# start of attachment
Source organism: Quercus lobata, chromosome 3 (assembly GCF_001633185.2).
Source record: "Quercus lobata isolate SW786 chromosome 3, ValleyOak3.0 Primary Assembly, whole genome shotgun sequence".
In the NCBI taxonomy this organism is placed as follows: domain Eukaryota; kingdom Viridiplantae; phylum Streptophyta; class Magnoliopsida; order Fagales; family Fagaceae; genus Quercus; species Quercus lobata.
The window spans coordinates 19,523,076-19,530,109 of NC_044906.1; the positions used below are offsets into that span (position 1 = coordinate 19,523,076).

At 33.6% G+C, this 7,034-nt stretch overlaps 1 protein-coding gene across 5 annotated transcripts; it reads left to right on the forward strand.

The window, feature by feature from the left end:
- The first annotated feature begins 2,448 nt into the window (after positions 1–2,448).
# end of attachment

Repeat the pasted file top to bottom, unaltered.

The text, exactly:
Source organism: Quercus lobata, chromosome 3 (assembly GCF_001633185.2).
Source record: "Quercus lobata isolate SW786 chromosome 3, ValleyOak3.0 Primary Assembly, whole genome shotgun sequence".
In the NCBI taxonomy this organism is placed as follows: domain Eukaryota; kingdom Viridiplantae; phylum Streptophyta; class Magnoliopsida; order Fagales; family Fagaceae; genus Quercus; species Quercus lobata.
The window spans coordinates 19,523,076-19,530,109 of NC_044906.1; the positions used below are offsets into that span (position 1 = coordinate 19,523,076).

At 33.6% G+C, this 7,034-nt stretch overlaps 1 protein-coding gene across 5 annotated transcripts; it reads left to right on the forward strand.

The window, feature by feature from the left end:
- The first annotated feature begins 2,448 nt into the window (after positions 1–2,448).